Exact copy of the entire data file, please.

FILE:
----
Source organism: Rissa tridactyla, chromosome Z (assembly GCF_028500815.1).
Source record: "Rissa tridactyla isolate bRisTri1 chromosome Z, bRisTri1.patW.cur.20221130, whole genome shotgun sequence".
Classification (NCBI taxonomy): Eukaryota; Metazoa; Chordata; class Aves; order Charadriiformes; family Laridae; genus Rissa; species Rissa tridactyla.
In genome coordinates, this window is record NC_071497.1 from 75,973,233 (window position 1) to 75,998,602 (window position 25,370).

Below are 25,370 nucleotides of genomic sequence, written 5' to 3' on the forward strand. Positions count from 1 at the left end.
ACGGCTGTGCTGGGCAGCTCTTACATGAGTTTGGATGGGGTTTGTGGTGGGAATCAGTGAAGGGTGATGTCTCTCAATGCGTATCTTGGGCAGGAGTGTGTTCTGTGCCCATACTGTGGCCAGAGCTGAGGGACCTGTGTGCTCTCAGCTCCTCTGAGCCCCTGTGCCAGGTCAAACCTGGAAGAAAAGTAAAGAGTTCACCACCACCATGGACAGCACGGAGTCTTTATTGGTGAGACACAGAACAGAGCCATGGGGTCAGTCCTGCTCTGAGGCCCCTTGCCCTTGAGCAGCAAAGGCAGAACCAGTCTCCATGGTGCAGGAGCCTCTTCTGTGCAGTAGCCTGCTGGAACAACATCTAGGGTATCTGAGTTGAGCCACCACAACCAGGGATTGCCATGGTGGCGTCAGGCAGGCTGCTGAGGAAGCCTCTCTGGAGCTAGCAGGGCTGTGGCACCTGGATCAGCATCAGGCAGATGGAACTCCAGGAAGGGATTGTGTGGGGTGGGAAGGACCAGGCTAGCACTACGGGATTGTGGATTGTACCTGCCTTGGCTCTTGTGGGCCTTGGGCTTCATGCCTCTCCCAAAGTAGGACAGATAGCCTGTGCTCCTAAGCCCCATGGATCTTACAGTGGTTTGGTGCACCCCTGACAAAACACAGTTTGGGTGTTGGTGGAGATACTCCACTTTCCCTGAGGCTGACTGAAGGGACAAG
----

Source organism: Rissa tridactyla, chromosome Z (assembly GCF_028500815.1).
Source record: "Rissa tridactyla isolate bRisTri1 chromosome Z, bRisTri1.patW.cur.20221130, whole genome shotgun sequence".
Classification (NCBI taxonomy): Eukaryota; Metazoa; Chordata; class Aves; order Charadriiformes; family Laridae; genus Rissa; species Rissa tridactyla.
In genome coordinates, this window is record NC_071497.1 from 75,973,233 (window position 1) to 75,998,602 (window position 25,370).

Below are 25,370 nucleotides of genomic sequence, written 5' to 3' on the forward strand. Positions count from 1 at the left end.
ACGGCTGTGCTGGGCAGCTCTTACATGAGTTTGGATGGGGTTTGTGGTGGGAATCAGTGAAGGGTGATGTCTCTCAATGCGTATCTTGGGCAGGAGTGTGTTCTGTGCCCATACTGTGGCCAGAGCTGAGGGACCTGTGTGCTCTCAGCTCCTCTGAGCCCCTGTGCCAGGTCAAACCTGGAAGAAAAGTAAAGAGTTCACCACCACCATGGACAGCACGGAGTCTTTATTGGTGAGACACAGAACAGAGCCATGGGGTCAGTCCTGCTCTGAGGCCCCTTGCCCTTGAGCAGCAAAGGCAGAACCAGTCTCCATGGTGCAGGAGCCTCTTCTGTGCAGTAGCCTGCTGGAACAACATCTAGGGTATCTGAGTTGAGCCACCACAACCAGGGATTGCCATGGTGGCGTCAGGCAGGCTGCTGAGGAAGCCTCTCTGGAGCTAGCAGGGCTGTGGCACCTGGATCAGCATCAGGCAGATGGAACTCCAGGAAGGGATTGTGTGGGGTGGGAAGGACCAGGCTAGCACTACGGGATTGTGGATTGTACCTGCCTTGGCTCTTGTGGGCCTTGGGCTTCATGCCTCTCCCAAAGTAGGACAGATAGCCTGTGCTCCTAAGCCCCATGGATCTTACAGTGGTTTGGTGCACCCCTGACAAAACACAGTTTGGGTGTTGGTGGAGATACTCCACTTTCCCTGAGGCTGACTGAAGGGACAAG